Tired of schlepping the same mediocre Merlot to your holiday gatherings? Why not escort an Italian beauty to liven up the party?
Italy has a long history of wine production. Our first impression is of straw bottomed Chianti bottles suspended from Bisetti’s ceiling. Modern Italian wines are far more diverse and mouthwatering.
Here are five Italian darlings to impress your fellow holiday revelers. All varietals are available locally at a variety of price points.
Barolos are produced in Piedmont region of northern Italy. This red wine is made from the Nebbiolo grape. Considered to be Italy’s top of the line, Barolos have a pushy, full-bodied flavor with a concentrated acidity. This taste is achieved through aging in large wooden casks. Traditionalists prefer waiting 10 years beyond vintage date before opening. Contemporary palates wanting a fruitier taste drink younger Barolos aged in new French oak. Barolos pair well with meat, heavy pastas and rich risottos. The vintage years of 2008, 2009 and 2010 have been amazing, but age really brings out their true character.
Barbaresco is a close cousin of Barolo, made from the same Nebbiolo grape but grown in a different district of Piedmont. Barbaresco’s slightly sweeter taste originates from a late October harvest and a slow fermentation process brought on by cool autumn nights. The ultimate result is a higher residual sugar content and a more graceful and elegant taste.
Prosecco is a long sleek sparking wine typically served before a meal. Originally from the village of the same name, Prosecco is made from the Glera grape, but unlike champagne uses a secondary fermentation process called Charmant. Prosecco employs stainless steel tanks in its fermentation process, producing a lighter taste than champagne. While many wines taste better with some age, Prosecco is best served within three years of vintage and chilled.
The ever-popular Chianti has gone through some significant changes in order to satisfy a thirsty market. A central Tuscany red wine with great name recognition, Chianti must contain at least 80 percent Sangiovese grapes. Through the 1950s Chianti wine production’s primary emphasis was on quantity rather than quality. Several forward-thinking vintners then began to experiment with the addition of Cabernet Sauvignon creating what were called super Tuscans. The most prevalent is Chianti Classico, from an area near Florence and Siena, is an affordable red with medium body and high acidity.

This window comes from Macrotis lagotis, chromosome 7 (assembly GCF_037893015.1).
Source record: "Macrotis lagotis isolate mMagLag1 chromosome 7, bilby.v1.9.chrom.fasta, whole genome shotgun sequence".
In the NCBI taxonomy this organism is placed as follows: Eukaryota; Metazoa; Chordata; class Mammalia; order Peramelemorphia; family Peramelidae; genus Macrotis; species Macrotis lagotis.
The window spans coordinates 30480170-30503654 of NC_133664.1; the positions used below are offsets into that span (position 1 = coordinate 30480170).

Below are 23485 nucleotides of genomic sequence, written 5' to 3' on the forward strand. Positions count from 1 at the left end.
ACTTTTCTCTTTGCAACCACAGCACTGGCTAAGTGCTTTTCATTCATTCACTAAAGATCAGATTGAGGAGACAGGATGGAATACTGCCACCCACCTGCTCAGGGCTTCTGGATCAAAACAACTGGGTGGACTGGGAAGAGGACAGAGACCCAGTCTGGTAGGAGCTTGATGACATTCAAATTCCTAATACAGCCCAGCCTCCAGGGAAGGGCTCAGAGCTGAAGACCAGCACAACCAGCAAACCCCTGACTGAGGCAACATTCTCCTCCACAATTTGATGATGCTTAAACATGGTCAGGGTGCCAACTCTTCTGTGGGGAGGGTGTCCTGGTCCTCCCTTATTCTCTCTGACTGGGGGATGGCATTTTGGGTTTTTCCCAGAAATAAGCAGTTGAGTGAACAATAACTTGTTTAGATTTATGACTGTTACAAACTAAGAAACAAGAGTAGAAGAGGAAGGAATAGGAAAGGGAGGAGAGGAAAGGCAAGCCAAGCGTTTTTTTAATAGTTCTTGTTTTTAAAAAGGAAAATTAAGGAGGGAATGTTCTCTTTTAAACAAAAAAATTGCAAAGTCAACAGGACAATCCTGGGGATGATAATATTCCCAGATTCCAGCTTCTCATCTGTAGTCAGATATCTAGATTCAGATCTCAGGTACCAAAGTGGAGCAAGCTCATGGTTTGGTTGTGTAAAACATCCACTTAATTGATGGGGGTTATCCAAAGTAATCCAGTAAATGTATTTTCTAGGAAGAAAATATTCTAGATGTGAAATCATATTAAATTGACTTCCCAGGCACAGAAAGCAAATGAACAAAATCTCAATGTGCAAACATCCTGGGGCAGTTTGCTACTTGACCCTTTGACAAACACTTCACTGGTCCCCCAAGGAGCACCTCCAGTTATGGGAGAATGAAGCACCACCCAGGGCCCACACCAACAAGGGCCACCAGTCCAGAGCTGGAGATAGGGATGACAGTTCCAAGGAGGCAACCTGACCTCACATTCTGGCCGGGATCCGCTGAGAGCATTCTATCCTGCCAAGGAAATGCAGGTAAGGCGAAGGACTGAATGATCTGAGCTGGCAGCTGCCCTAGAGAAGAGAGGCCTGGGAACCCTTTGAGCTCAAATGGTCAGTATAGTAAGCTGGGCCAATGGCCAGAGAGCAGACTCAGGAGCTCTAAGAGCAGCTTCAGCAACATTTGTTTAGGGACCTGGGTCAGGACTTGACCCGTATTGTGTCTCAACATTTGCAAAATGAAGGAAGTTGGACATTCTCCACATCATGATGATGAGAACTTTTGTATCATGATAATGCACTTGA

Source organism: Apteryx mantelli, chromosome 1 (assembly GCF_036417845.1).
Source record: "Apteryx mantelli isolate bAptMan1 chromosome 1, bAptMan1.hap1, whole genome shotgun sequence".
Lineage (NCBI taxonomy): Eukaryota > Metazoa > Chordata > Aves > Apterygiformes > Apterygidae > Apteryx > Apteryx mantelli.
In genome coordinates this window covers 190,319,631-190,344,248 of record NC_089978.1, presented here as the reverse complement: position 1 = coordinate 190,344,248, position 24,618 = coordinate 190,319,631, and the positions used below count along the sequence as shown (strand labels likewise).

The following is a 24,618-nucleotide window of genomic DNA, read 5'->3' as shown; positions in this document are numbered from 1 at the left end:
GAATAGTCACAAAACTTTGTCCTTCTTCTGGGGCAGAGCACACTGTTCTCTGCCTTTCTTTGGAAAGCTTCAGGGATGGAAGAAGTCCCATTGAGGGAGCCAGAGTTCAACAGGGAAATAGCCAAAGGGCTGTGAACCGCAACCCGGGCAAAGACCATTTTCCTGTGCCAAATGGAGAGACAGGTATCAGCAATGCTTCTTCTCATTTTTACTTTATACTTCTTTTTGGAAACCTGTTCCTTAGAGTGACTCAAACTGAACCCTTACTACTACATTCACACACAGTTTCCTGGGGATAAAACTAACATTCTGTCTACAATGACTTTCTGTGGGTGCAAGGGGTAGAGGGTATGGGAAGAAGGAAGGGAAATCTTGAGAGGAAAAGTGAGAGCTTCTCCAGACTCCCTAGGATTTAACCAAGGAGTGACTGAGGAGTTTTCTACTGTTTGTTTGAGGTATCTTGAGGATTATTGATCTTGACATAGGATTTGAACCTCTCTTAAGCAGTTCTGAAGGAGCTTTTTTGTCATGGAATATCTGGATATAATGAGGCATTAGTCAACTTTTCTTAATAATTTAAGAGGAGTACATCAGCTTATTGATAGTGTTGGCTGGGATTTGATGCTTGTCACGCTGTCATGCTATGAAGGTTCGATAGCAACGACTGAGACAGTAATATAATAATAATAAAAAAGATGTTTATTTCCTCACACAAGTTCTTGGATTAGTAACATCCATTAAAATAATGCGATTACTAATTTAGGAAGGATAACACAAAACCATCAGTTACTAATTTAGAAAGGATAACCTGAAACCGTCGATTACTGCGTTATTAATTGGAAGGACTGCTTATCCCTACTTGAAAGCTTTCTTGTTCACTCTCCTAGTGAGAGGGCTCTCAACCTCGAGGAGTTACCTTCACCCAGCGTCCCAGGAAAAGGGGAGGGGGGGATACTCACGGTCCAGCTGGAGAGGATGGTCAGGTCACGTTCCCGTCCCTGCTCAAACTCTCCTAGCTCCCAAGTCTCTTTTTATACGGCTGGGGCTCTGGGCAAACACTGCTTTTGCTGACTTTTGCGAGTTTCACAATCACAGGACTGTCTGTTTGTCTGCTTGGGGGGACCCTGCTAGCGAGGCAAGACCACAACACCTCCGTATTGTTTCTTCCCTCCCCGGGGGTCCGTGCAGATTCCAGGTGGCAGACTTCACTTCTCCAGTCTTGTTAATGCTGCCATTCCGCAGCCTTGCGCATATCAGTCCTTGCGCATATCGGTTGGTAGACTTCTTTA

Limoncello is a traditional after dinner liqueur from the southern Italian area of Naples. Made from lemon zest, alcohol and sugar, Limoncello has a strong lemon taste without the bitterness of fresh lemons. With twice the alcohol content — 28-30 percent — of wine, Lemoncello can pack a punch. The process of making this liqueur is relatively simple, so home recipes abound. Just like sweet revenge Limoncello is best served cold.
Here are some road-tested favorites from 2014:
Chateau Ste. Michelle Indian Wells Red Blend Columbia Valley, Washington 2010
Santa Rita Reserva Syrah Maipo Valley, Argentina 2009
Frescobaldi Vineyards Nipozzano Riserva Chianti Rufina, Italy 2010
Rodney Strong Cabernet Sauvignon Sonoma, California 2009
Trapiche Broquel Malbec Mendoza Valley, Argentina 2011
Durigutti Malbec Mendoza Valley, Argentina 2013
Catena Malbec Mendoza Valley, Argentina 2011
Matthew Fritz Pinot Noir 2012 Napa Valley, California